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Zaporozhye NPP reconnected to its external power supply source — IAEA

The plant was disconnected from its main power supply line as a result of a short circuit on November 26

VIENNA, November 29. /TASS/. The International Atomic Energy Agency (IAEA) reported that the Zaporozhye Nuclear Power Plant (ZNPP) was reconnected to the single remaining 750kV power supply line following a cut over the weekend.

The plant was disconnected from its main power supply line as a result of a short circuit on November 26. The connection was restored on the same day, IAEA said.

"The plant’s vulnerable off-site power supplies remain one of our main concerns when it comes to nuclear safety and security in Ukraine. As we have experienced multiple times, including last winter, attacks far away from the site can cause severe disruptions in the electricity grid that also serves the Zaporozhye Nuclear Power Plant. All military action that could endanger nuclear safety and security must be avoided," IAEA Director General Rafael Grossi said.

IAEA monitors deployed at the nuclear power plant reported hearing sounds of artillery and rocket fire. In this regard, Grossi called upon all sides to "to exercise utmost restraint at or near the Zaporozhye Nuclear Power Plant. "

"No one would gain a military advantage from causing a nuclear accident," the IAEA chief added.

Located in Energodar, the Zaporozhye nuclear facility, with roughly 6GW of capacity, is the largest of its kind in Europe. Russia took control of the plant on February 28, 2022, in the first days of its special military operation in Ukraine. Since then, units of the Ukrainian army have periodically conducted shelling both of residential districts in nearby Energodar and the premises of the nuclear plant itself, by means of drones, heavy artillery and multiple launch rocket systems (MLRS). In most cases, air defense systems repel the attacks, although several times shells hit infrastructure facilities and the vicinity of a nuclear waste storage depot. In order to protect the ZNPP against shelling attacks, engineering structures, forming a safety net of sorts, have been built on its premises.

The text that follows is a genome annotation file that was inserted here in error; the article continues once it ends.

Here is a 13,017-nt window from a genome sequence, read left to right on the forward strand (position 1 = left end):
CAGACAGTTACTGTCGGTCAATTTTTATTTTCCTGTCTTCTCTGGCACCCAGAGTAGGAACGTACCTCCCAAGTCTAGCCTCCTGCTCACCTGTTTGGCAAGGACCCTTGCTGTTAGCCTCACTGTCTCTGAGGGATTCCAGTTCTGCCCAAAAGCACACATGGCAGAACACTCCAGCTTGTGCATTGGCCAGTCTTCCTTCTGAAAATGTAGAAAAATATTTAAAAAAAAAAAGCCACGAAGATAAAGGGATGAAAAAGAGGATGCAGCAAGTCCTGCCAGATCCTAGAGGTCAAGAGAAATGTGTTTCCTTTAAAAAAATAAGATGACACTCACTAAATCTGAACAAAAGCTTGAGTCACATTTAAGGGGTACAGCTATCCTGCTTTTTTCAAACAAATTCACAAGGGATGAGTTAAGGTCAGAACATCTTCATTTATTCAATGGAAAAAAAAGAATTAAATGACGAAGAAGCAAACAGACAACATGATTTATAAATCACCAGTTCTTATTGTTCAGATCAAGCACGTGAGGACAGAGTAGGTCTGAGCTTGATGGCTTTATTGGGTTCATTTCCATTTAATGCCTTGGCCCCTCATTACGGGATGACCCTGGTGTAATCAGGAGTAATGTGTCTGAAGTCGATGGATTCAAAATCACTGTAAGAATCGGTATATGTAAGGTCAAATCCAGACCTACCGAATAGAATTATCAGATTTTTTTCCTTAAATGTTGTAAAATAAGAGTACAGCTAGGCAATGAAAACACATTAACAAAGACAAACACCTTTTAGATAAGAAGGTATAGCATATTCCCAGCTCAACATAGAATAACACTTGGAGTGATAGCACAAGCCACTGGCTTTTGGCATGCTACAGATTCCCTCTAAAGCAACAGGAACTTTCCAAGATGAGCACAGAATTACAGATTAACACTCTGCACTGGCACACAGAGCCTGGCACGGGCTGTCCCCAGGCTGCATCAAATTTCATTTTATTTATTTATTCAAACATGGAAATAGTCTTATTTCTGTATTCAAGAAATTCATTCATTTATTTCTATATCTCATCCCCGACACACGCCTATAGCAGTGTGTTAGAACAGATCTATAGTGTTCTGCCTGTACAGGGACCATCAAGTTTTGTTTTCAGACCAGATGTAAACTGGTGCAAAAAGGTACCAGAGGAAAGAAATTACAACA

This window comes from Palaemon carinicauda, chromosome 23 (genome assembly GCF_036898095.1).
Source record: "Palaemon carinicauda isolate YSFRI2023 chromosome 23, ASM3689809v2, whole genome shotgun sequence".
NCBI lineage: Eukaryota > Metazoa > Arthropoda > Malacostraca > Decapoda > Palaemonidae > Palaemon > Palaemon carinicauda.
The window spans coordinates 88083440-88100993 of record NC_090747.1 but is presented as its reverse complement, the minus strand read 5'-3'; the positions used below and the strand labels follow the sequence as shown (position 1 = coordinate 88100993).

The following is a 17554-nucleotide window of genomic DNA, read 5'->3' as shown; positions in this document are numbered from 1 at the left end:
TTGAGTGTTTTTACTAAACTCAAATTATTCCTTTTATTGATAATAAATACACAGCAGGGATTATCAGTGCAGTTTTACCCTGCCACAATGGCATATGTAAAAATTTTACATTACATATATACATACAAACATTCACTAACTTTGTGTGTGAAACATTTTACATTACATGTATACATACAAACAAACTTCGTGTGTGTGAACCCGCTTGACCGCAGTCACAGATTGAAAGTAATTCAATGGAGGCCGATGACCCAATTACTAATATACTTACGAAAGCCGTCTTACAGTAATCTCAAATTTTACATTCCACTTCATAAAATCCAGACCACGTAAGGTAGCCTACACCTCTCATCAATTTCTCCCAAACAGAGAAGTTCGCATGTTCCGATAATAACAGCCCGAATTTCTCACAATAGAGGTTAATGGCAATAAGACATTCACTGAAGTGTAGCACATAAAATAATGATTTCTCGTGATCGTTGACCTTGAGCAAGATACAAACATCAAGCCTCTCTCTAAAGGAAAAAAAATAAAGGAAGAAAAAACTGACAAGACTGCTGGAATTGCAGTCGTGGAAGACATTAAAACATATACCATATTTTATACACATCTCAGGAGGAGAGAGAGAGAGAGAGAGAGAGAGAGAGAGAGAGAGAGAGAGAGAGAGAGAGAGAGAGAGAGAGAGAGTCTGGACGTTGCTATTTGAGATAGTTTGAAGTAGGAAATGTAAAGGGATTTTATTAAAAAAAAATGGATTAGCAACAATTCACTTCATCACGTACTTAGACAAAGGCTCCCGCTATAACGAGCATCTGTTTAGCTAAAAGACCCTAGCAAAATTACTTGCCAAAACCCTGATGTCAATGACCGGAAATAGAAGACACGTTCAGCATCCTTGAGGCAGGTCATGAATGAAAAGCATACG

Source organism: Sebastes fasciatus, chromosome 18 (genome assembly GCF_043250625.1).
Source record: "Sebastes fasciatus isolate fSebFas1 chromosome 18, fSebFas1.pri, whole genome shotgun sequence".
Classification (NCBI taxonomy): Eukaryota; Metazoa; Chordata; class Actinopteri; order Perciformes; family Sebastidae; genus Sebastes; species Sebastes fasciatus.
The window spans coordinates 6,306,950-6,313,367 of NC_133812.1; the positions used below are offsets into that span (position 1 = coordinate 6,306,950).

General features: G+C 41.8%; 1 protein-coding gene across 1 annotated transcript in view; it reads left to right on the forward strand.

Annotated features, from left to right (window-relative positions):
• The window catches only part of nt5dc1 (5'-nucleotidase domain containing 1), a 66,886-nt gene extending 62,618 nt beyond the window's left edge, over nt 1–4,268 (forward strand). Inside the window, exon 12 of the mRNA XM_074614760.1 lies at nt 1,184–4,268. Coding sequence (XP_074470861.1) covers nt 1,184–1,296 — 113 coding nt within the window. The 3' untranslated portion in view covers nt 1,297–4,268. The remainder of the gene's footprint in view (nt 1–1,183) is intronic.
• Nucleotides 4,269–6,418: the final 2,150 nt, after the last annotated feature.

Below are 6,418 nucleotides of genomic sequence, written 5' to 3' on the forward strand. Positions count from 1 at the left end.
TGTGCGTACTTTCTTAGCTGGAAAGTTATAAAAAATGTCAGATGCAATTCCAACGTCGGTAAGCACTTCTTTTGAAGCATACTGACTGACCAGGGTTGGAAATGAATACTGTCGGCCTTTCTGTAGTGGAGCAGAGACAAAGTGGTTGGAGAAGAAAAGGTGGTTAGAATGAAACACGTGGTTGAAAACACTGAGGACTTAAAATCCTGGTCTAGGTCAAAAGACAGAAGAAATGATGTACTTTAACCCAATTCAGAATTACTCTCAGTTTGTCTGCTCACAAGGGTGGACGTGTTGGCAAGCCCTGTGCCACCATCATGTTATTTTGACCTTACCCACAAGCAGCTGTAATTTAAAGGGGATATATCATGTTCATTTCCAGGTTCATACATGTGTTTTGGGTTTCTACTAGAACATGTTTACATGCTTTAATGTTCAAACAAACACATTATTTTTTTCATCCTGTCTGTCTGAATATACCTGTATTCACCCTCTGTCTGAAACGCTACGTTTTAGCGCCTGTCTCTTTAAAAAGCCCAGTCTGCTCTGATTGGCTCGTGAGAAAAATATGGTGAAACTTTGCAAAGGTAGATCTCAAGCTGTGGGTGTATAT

Addressing a UN Security Council session on May 30, Grossi put forward five security principles for the ZNPP: there should be no attack of any kind from or against the plant; ZNPP should not be used as storage or a base for heavy weapons or military personnel that could be used for an attack from the plant; off-site supply of power to the plant should not be put at risk; all structures, systems and components essential to the safe and secure operation of ZNPP should be protected from attacks or acts of sabotage; and, finally, no action should be taken that undermines these principles. Russian Permanent Representative to the UN Vasily Nebenzya said measures taken by Moscow are consistent with these principles.